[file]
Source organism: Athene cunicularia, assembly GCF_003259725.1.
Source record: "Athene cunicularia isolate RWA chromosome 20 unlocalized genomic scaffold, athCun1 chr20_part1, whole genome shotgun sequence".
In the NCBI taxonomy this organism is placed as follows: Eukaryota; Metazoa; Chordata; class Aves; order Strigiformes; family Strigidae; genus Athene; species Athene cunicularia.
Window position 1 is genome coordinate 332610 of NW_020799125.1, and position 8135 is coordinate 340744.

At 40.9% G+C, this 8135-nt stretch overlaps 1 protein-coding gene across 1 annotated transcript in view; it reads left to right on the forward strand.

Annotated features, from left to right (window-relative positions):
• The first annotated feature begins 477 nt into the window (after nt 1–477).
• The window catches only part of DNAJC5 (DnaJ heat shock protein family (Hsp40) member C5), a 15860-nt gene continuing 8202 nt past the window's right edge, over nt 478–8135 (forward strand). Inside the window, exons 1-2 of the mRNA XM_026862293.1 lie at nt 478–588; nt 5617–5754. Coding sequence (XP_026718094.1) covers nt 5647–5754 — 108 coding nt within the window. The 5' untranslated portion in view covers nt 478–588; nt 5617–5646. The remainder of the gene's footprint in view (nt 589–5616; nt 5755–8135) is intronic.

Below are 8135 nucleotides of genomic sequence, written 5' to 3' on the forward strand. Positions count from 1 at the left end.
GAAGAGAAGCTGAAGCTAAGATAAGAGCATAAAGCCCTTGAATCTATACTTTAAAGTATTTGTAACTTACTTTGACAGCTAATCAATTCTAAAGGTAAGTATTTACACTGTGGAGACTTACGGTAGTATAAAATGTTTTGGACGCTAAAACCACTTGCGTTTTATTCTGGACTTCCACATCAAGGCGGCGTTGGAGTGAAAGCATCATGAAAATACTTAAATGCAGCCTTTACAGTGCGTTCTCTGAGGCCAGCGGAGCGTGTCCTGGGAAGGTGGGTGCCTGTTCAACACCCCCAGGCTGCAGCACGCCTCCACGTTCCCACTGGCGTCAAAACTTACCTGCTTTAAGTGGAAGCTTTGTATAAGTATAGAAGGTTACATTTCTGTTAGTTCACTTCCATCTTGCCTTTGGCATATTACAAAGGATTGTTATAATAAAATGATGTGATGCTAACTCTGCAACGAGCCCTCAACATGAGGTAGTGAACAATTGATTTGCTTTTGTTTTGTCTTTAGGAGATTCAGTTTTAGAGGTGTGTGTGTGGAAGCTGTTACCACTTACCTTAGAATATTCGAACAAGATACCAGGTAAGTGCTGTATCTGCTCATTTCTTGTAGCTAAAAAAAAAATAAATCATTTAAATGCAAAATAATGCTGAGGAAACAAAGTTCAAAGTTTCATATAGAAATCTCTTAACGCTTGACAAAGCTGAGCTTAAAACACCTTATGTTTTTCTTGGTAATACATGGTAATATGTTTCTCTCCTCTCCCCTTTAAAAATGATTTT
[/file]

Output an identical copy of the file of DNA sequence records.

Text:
Source organism: Athene cunicularia, assembly GCF_003259725.1.
Source record: "Athene cunicularia isolate RWA chromosome 20 unlocalized genomic scaffold, athCun1 chr20_part1, whole genome shotgun sequence".
In the NCBI taxonomy this organism is placed as follows: Eukaryota; Metazoa; Chordata; class Aves; order Strigiformes; family Strigidae; genus Athene; species Athene cunicularia.
Window position 1 is genome coordinate 332610 of NW_020799125.1, and position 8135 is coordinate 340744.

At 40.9% G+C, this 8135-nt stretch overlaps 1 protein-coding gene across 1 annotated transcript in view; it reads left to right on the forward strand.

Annotated features, from left to right (window-relative positions):
• The first annotated feature begins 477 nt into the window (after nt 1–477).
• The window catches only part of DNAJC5 (DnaJ heat shock protein family (Hsp40) member C5), a 15860-nt gene continuing 8202 nt past the window's right edge, over nt 478–8135 (forward strand). Inside the window, exons 1-2 of the mRNA XM_026862293.1 lie at nt 478–588; nt 5617–5754. Coding sequence (XP_026718094.1) covers nt 5647–5754 — 108 coding nt within the window. The 5' untranslated portion in view covers nt 478–588; nt 5617–5646. The remainder of the gene's footprint in view (nt 589–5616; nt 5755–8135) is intronic.

Below are 8135 nucleotides of genomic sequence, written 5' to 3' on the forward strand. Positions count from 1 at the left end.
GAAGAGAAGCTGAAGCTAAGATAAGAGCATAAAGCCCTTGAATCTATACTTTAAAGTATTTGTAACTTACTTTGACAGCTAATCAATTCTAAAGGTAAGTATTTACACTGTGGAGACTTACGGTAGTATAAAATGTTTTGGACGCTAAAACCACTTGCGTTTTATTCTGGACTTCCACATCAAGGCGGCGTTGGAGTGAAAGCATCATGAAAATACTTAAATGCAGCCTTTACAGTGCGTTCTCTGAGGCCAGCGGAGCGTGTCCTGGGAAGGTGGGTGCCTGTTCAACACCCCCAGGCTGCAGCACGCCTCCACGTTCCCACTGGCGTCAAAACTTACCTGCTTTAAGTGGAAGCTTTGTATAAGTATAGAAGGTTACATTTCTGTTAGTTCACTTCCATCTTGCCTTTGGCATATTACAAAGGATTGTTATAATAAAATGATGTGATGCTAACTCTGCAACGAGCCCTCAACATGAGGTAGTGAACAATTGATTTGCTTTTGTTTTGTCTTTAGGAGATTCAGTTTTAGAGGTGTGTGTGTGGAAGCTGTTACCACTTACCTTAGAATATTCGAACAAGATACCAGGTAAGTGCTGTATCTGCTCATTTCTTGTAGCTAAAAAAAAAATAAATCATTTAAATGCAAAATAATGCTGAGGAAACAAAGTTCAAAGTTTCATATAGAAATCTCTTAACGCTTGACAAAGCTGAGCTTAAAACACCTTATGTTTTTCTTGGTAATACATGGTAATATGTTTCTCTCCTCTCCCCTTTAAAAATGATTTT